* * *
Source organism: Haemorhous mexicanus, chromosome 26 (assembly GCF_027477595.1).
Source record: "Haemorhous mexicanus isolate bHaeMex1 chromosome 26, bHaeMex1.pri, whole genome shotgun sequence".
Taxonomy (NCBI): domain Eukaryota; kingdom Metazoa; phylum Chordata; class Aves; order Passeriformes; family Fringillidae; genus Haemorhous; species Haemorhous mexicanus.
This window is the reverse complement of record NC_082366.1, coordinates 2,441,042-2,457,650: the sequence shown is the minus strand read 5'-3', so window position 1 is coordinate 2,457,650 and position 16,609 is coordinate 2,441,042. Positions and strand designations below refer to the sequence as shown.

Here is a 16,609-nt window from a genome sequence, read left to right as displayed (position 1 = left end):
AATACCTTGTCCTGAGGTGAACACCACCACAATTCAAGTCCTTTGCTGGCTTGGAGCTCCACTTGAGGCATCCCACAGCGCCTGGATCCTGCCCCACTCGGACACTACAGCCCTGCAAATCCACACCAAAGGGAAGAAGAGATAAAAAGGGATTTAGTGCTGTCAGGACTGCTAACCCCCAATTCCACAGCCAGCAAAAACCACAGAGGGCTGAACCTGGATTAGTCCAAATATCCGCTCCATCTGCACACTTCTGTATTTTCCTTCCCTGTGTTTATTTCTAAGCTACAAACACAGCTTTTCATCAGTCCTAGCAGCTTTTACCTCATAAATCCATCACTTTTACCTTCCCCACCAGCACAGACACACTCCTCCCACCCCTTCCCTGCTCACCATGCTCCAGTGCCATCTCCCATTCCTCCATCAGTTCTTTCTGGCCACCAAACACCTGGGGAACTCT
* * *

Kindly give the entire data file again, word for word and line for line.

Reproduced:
Source organism: Haemorhous mexicanus, chromosome 26 (assembly GCF_027477595.1).
Source record: "Haemorhous mexicanus isolate bHaeMex1 chromosome 26, bHaeMex1.pri, whole genome shotgun sequence".
Taxonomy (NCBI): domain Eukaryota; kingdom Metazoa; phylum Chordata; class Aves; order Passeriformes; family Fringillidae; genus Haemorhous; species Haemorhous mexicanus.
This window is the reverse complement of record NC_082366.1, coordinates 2,441,042-2,457,650: the sequence shown is the minus strand read 5'-3', so window position 1 is coordinate 2,457,650 and position 16,609 is coordinate 2,441,042. Positions and strand designations below refer to the sequence as shown.

Here is a 16,609-nt window from a genome sequence, read left to right as displayed (position 1 = left end):
AATACCTTGTCCTGAGGTGAACACCACCACAATTCAAGTCCTTTGCTGGCTTGGAGCTCCACTTGAGGCATCCCACAGCGCCTGGATCCTGCCCCACTCGGACACTACAGCCCTGCAAATCCACACCAAAGGGAAGAAGAGATAAAAAGGGATTTAGTGCTGTCAGGACTGCTAACCCCCAATTCCACAGCCAGCAAAAACCACAGAGGGCTGAACCTGGATTAGTCCAAATATCCGCTCCATCTGCACACTTCTGTATTTTCCTTCCCTGTGTTTATTTCTAAGCTACAAACACAGCTTTTCATCAGTCCTAGCAGCTTTTACCTCATAAATCCATCACTTTTACCTTCCCCACCAGCACAGACACACTCCTCCCACCCCTTCCCTGCTCACCATGCTCCAGTGCCATCTCCCATTCCTCCATCAGTTCTTTCTGGCCACCAAACACCTGGGGAACTCT